I should be able to do better. I’m not physically impaired, I don’t know if I’m really mentally impaired. Brain the size of a planet and so on. I know beating myself up is counterproductive, making myself feel bad just saps energy etc.  so change the brain, recognize cognitive distortions, triggers and so on, work through them, change responses a little  time.  See my issues with tiny steps, above. I want to Do Something (concrete, finite, and discrete) and Be Better (all at once).

Advice: The Real World(tm) doesn’t work that way.

Because I’m a grown-up (or at least a grown-older) now and I can see shades of grey.  Not a lot of boundaries are really completely impermeable, most of them are downright fuzzy when you really look. Seeing this unfortunately leaves a lot of room for time-wasting equivocation, and a lot of frustrating ‘yes and no’ answers. Curiosity about something fragments into dozens, then hundreds of sub-topics, and the library or the internet is pretty good for just wallowing in Finding Things Out, which is a real time-suck. maybe I could learn to write and market myself as a researcher/fact-checker. Anyhow to return to the previous point, grey-vision makes me distrust anything that seems clear-cut, because it probably isn’t.  Which makes it really hard for me to make objective decisions.

Maybe that’s a lie, my real problem right now is subjective decisions, what is good for me.  Why can’t I just ignore the fear of loss of opportunity that says I must work as efficiently as possible? I’m afraid of missing out on something (better), but delaying or not making choices eliminates choices. Either way, too much thinking paralyzes me, and that’s where I’m actually really stuck.

And here is the list; I’m a great list-maker, though I don’t think they do me a lot of good other than a minor sense of doing something that looks like goal setting. Then I typically lose the list and/or never reference it again. Anyway.

This list is a guideline for my next 3 months; if something I am doing relates to one of the 3 things below, it is OK to do.

Priority 1: Job and financial freedom.

Deadline: June

Priority 2: Not losing my mind while doing it.

Deadline: Ongoing.

Priority 3: Not losing physical health points while accomplishing 1.

Deadline: Ongoing, as 2

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3 thoughts on “Today: not worth chewing through the straps?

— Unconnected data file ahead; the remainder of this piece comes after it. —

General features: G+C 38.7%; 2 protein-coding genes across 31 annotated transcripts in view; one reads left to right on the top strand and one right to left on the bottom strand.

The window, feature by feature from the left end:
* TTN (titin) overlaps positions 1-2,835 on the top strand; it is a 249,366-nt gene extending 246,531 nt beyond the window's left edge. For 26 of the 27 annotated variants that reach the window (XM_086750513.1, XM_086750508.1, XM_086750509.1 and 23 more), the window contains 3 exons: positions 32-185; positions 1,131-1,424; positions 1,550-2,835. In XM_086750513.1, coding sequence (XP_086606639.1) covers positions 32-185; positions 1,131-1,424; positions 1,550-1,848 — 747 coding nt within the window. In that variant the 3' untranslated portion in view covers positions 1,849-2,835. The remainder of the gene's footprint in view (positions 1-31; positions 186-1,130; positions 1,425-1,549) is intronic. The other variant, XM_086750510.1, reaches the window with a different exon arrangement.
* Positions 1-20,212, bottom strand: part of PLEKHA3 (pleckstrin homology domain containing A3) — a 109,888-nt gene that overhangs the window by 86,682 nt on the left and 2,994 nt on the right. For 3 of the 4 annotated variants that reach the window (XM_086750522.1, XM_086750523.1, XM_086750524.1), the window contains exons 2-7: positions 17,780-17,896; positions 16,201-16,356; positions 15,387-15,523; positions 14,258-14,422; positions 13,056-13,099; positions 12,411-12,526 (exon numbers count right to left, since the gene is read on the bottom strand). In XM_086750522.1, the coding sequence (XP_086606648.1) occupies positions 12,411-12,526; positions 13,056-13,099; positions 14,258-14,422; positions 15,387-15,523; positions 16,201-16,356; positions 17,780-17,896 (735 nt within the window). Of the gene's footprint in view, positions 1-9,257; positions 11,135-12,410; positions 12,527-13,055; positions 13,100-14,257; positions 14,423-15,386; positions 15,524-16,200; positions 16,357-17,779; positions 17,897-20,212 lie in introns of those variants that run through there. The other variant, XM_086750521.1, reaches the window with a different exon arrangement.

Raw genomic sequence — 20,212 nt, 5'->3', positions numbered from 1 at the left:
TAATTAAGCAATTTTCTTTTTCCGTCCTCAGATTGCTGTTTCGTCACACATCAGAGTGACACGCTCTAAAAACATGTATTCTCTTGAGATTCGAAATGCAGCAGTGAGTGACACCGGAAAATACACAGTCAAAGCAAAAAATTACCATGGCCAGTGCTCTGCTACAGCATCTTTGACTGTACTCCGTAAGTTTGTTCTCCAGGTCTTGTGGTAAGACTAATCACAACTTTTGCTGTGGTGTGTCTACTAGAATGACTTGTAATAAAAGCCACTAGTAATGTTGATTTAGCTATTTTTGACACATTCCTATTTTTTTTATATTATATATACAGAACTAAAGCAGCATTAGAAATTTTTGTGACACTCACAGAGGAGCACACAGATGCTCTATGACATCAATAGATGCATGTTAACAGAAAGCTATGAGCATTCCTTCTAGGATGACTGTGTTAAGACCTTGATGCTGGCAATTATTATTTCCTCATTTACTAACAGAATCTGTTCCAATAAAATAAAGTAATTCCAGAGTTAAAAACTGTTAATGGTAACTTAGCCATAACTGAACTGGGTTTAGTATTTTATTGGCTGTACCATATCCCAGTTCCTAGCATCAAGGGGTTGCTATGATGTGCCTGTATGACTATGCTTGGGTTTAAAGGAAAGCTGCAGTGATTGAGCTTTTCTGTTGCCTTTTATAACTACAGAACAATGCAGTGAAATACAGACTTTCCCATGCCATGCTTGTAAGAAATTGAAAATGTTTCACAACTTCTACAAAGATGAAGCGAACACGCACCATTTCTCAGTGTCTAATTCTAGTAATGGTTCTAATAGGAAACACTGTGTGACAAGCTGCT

1. gstig says:

    How have you not internally combusted. I think you should grab a box of crayons and a blank wall and just let your emotions do the walking. Don’t think about it just start scribbling, and keep going until you scream. I used to feel all pinned up and suffocated by my own hole I put myself in, and I just started screaming one day, and I mean blood curdling, neighbors came by to check on me screaming. Man it felt good.
    With your lists, start smaller. I used to feel like this a lot, now not as much, but I still get these feelings. I’m a good list maker as well. I used to make lists for months and years in advance, but then I realized I could barely make it through the day. So I started making a daily list. I keep my long term list in the back of a notebook, and I write my short term goals for the daily. I include everything. Wake up, brush my teeth, make breakfast, etc. It has helped. I developed a schedule, and I stick to it. If I am on the internet, I find something cool, just 1 thing at a time though, and figure out how I can make that happen. I started with crocheting. I added to my list, go to book store and buy a crochet book. From there I built on each day.
    I am not a professional, but I have been there, and these are just some things that worked for me. I’m obviously not cured, but I am so much better than I was a year or two ago. I think you will get the inspiration you need.

  2. tinyfrogs says:

    Gstig; thank you for commenting. It helps to not just be speaking blindly into the ether.

    I have some markers and big paper just for something like that, but I have such a hard time letting go to express myself. I can’t figure out how to shut off the ‘watcher’ part of my brain that keeps me from doing stupid stuff. what you said pretty much describes it

    …feel all pinned up and suffocated by my own hole I put myself in…

    Even my therapist says that my cage door is open, but I feel like I’ve forgotten how to fly…

  3. Interesting post with some excellent advice to yourself–keep taking it!